I’ve been an avid reader of Henry Alford’s prose for more than two decades, so I was delighted to note that his latest column for The New York Times recounts his unscientific, but highly amusing, field testing of synthetic pheromones.
(If you’ve ever accidentally stumbled across the online message boards and forums where men discuss their experiments with various pheromone products, and ended up rolling your eyes and/or uttering profanities, you’ll find Alford’s column a refreshing change of pace.)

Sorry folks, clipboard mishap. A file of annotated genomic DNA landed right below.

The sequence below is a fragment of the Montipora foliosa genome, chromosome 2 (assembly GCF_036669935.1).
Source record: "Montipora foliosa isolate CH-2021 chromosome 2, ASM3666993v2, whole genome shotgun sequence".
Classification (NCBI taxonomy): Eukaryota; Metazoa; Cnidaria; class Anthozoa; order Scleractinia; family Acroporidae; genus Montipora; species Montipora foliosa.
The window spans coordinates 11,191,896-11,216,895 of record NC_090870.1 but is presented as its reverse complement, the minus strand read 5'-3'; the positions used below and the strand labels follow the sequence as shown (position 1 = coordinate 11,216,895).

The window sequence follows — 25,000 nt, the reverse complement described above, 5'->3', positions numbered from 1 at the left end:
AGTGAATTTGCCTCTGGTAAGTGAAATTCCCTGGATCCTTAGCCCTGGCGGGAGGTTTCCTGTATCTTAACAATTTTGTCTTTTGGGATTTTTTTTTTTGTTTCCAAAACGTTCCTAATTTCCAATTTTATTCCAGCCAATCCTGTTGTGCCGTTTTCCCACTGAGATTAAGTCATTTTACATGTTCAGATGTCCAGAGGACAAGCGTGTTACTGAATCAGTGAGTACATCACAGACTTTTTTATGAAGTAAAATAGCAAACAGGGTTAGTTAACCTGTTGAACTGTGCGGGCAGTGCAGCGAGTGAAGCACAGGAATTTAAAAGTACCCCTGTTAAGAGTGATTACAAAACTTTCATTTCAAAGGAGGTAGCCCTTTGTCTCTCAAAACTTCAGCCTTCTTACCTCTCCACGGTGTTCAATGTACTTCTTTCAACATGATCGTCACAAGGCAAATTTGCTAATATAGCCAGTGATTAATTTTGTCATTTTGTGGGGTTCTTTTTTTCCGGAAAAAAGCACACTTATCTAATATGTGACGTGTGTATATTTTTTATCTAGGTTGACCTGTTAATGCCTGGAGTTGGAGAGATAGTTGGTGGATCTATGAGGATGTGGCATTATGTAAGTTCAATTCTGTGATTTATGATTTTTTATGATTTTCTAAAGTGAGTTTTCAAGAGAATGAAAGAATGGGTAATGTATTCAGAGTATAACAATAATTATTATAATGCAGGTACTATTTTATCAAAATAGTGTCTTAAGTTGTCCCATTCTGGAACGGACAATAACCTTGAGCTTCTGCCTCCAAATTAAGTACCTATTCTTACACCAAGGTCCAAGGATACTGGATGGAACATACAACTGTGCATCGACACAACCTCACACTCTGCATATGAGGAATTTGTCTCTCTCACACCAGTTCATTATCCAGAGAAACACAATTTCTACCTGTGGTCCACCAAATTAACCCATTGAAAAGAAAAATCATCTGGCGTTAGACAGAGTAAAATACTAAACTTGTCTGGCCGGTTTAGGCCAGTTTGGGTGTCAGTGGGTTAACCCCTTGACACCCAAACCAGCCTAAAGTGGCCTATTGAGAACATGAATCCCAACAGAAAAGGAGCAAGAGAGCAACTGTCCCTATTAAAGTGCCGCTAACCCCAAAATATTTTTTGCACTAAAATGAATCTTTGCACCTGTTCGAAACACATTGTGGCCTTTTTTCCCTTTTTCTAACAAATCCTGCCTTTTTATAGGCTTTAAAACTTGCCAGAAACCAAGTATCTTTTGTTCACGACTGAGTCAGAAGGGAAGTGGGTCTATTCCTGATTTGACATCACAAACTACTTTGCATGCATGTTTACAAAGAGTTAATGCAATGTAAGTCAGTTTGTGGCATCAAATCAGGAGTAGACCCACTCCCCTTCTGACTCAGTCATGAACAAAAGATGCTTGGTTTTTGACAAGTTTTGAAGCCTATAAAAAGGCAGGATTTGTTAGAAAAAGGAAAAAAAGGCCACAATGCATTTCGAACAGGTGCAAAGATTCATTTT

Alford is inspired to test one of these supposedly lust-inducing chemical compounds when he comes across an advertisement in, of all places, The New York Review of Books:
I called the phone number listed in the ad; Dr. Cutler answered. I ordered from her, for $99.50, a vial of pheromones (one-sixth of an ounce) to be added to alcohol-based aftershave or cologne. I told Dr. Cutler: “I’m sort of an affection pig. For me the ideal cologne would be a tiny burst of applause.”
You can read the full article here.
Illustration by Juliette Borda for The New York Times.